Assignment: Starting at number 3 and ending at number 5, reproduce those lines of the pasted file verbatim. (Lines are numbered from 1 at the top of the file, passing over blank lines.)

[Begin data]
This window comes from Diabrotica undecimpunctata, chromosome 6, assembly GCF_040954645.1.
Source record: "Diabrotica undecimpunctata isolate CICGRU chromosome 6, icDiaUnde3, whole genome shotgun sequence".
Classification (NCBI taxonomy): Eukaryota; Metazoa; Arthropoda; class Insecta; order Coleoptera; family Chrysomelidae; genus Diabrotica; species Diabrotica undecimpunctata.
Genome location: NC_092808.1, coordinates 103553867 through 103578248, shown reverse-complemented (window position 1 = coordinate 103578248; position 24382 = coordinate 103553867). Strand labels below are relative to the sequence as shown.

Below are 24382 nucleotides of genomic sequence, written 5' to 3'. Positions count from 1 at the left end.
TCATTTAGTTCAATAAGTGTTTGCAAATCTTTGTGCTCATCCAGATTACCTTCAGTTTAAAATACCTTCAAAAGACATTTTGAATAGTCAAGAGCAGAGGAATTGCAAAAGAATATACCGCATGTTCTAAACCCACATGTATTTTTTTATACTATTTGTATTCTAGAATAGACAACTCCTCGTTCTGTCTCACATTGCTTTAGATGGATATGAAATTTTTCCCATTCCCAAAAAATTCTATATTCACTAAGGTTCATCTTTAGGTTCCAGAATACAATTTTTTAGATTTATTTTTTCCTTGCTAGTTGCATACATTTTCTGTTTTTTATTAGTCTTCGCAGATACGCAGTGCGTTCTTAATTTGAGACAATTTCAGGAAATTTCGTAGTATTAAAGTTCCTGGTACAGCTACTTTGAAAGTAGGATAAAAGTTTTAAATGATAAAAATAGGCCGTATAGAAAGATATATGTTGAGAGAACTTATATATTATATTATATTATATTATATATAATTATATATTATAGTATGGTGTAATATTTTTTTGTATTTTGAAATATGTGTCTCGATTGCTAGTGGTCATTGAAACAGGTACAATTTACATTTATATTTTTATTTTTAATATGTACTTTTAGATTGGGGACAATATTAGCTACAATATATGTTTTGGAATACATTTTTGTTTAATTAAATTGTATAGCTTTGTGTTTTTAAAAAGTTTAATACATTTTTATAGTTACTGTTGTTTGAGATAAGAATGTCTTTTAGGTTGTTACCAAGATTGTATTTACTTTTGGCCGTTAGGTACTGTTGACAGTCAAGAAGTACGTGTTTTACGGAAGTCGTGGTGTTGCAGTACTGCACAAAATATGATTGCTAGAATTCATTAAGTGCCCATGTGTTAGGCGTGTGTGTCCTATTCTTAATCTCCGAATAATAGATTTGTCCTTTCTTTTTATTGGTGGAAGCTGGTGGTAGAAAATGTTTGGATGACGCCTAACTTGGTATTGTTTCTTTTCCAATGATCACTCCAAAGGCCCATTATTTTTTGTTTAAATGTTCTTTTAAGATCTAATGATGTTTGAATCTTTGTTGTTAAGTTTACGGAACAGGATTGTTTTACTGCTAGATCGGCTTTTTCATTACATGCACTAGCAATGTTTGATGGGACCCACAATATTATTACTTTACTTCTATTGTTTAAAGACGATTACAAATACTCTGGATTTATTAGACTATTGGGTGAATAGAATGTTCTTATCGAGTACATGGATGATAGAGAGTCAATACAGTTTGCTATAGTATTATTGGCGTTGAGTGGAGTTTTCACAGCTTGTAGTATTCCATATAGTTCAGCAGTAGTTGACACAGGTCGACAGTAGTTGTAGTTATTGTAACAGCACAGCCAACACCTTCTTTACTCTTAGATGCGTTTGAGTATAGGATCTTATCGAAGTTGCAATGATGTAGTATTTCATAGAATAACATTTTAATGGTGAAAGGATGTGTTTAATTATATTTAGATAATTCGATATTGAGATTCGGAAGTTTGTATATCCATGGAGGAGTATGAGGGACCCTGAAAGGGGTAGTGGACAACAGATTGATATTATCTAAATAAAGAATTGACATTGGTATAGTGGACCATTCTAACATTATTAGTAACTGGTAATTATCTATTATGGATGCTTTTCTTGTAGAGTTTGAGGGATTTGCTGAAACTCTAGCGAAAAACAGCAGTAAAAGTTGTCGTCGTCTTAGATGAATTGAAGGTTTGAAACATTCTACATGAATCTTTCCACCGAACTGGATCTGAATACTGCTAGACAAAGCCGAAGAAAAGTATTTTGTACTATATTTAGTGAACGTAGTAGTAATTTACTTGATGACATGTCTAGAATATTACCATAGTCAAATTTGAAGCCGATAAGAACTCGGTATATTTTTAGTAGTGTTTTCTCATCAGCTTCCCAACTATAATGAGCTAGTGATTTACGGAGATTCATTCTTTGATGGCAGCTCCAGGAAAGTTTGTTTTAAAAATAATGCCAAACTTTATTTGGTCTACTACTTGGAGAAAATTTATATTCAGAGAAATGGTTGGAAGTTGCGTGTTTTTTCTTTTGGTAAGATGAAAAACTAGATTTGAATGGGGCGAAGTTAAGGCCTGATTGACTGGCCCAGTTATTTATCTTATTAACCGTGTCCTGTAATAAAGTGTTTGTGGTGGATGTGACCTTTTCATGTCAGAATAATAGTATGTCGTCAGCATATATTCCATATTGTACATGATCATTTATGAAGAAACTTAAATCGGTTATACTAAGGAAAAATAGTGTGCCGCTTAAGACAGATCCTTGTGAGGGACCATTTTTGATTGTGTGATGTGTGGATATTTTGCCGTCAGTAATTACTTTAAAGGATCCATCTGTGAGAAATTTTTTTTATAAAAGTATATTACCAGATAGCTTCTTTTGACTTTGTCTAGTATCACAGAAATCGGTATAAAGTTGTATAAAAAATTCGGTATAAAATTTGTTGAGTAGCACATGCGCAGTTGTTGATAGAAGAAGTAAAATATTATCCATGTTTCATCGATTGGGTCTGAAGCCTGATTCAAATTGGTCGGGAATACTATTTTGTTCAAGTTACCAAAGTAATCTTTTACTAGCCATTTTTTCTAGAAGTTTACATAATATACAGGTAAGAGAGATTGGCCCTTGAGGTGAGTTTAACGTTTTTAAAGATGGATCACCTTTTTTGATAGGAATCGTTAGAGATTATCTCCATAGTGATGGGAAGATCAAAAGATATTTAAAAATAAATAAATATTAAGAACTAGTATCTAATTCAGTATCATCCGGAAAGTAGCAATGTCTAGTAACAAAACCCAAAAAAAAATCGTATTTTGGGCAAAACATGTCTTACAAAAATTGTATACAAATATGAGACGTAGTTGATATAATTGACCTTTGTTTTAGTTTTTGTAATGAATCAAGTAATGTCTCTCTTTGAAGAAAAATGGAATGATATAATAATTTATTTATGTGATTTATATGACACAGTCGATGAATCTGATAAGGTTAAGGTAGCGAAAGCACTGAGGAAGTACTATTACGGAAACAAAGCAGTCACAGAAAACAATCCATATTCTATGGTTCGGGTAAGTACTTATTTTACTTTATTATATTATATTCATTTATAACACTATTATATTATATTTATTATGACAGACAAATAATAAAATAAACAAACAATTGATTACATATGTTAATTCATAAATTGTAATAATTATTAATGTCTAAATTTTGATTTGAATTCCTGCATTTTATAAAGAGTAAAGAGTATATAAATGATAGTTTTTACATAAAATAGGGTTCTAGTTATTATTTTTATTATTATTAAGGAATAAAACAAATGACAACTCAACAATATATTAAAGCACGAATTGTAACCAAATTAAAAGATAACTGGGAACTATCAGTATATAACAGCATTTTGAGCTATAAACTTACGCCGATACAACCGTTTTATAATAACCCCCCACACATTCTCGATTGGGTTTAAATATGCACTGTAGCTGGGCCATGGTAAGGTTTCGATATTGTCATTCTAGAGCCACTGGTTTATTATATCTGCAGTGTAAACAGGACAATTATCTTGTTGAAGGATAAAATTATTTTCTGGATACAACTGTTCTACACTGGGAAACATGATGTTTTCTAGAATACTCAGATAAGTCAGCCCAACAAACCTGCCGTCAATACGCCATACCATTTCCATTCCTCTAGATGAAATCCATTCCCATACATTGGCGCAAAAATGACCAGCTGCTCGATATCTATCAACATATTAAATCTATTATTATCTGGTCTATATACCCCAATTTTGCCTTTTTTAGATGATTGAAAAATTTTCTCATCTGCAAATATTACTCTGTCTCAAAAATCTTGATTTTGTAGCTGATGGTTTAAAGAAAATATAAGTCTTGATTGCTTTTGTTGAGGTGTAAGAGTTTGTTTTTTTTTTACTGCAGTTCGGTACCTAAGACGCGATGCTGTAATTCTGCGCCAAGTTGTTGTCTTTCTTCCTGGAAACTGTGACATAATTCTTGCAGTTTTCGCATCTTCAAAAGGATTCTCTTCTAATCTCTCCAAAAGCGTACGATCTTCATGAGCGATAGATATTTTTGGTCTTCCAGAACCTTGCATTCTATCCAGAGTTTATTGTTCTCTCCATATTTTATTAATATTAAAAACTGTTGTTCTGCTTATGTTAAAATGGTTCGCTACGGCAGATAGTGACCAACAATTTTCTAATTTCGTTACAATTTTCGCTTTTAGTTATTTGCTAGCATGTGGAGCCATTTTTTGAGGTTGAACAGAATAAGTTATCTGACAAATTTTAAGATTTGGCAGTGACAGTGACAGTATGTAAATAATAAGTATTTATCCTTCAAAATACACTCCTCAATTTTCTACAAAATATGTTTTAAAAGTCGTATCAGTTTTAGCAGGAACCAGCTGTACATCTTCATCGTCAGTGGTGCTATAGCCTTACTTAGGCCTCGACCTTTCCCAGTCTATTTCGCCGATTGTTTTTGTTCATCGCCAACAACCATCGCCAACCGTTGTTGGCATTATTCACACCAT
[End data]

Classification (NCBI taxonomy): Eukaryota; Metazoa; Arthropoda; class Insecta; order Coleoptera; family Chrysomelidae; genus Diabrotica; species Diabrotica undecimpunctata.
Genome location: NC_092808.1, coordinates 103553867 through 103578248, shown reverse-complemented (window position 1 = coordinate 103578248; position 24382 = coordinate 103553867). Strand labels below are relative to the sequence as shown.

Below are 24382 nucleotides of genomic sequence, written 5' to 3'. Positions count from 1 at the left end.